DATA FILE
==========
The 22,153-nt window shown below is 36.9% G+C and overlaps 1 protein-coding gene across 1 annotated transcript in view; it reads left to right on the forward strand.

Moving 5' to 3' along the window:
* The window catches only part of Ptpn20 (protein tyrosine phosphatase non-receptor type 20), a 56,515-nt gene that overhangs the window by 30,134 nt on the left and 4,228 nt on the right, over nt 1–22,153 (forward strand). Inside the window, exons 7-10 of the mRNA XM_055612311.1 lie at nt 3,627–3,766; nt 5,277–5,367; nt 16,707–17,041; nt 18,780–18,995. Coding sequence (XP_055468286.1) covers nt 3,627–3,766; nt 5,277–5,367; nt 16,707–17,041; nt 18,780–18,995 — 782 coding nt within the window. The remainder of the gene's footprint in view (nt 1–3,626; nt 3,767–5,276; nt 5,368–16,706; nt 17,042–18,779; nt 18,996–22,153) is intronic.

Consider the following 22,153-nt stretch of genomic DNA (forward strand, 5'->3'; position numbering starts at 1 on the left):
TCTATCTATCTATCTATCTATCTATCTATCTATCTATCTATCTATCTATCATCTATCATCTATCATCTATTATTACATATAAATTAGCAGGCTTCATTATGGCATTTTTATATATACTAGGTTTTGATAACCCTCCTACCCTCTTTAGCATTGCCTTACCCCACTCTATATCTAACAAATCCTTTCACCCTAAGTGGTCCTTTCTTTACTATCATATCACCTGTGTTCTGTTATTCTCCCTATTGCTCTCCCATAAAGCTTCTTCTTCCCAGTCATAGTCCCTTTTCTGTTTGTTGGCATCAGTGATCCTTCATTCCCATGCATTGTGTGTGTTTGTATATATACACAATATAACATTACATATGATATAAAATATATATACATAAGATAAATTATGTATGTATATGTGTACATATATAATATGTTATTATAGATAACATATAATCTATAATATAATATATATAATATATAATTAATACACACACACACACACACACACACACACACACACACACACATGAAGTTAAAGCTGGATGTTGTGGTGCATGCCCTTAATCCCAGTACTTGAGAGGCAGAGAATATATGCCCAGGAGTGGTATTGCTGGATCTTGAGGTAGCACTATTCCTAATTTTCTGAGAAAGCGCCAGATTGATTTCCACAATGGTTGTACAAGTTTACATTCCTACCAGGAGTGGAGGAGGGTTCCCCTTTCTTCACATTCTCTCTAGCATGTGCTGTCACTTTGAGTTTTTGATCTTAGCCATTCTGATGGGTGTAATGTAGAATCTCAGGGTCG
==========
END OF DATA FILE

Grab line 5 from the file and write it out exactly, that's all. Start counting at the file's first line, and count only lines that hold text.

TCTATCTATCTATCTATCTATCTATCTATCTATCTATCTATCTATCTATCATCTATCATCTATCATCTATTATTACATATAAATTAGCAGGCTTCATTATGGCATTTTTATATATACTAGGTTTTGATAACCCTCCTACCCTCTTTAGCATTGCCTTACCCCACTCTATATCTAACAAATCCTTTCACCCTAAGTGGTCCTTTCTTTACTATCATATCACCTGTGTTCTGTTATTCTCCCTATTGCTCTCCCATAAAGCTTCTTCTTCCCAGTCATAGTCCCTTTTCTGTTTGTTGGCATCAGTGATCCTTCATTCCCATGCATTGTGTGTGTTTGTATATATACACAATATAACATTACATATGATATAAAATATATATACATAAGATAAATTATGTATGTATATGTGTACATATATAATATGTTATTATAGATAACATATAATCTATAATATAATATATATAATATATAATTAATACACACACACACACACACACACACACACACACACACACACATGAAGTTAAAGCTGGATGTTGTGGTGCATGCCCTTAATCCCAGTACTTGAGAGGCAGAGAATATATGCCCAGGAGTGGTATTGCTGGATCTTGAGGTAGCACTATTCCTAATTTTCTGAGAAAGCGCCAGATTGATTTCCACAATGGTTGTACAAGTTTACATTCCTACCAGGAGTGGAGGAGGGTTCCCCTTTCTTCACATTCTCTCTAGCATGTGCTGTCACTTTGAGTTTTTGATCTTAGCCATTCTGATGGGTGTAATGTAGAATCTCAGGGTCG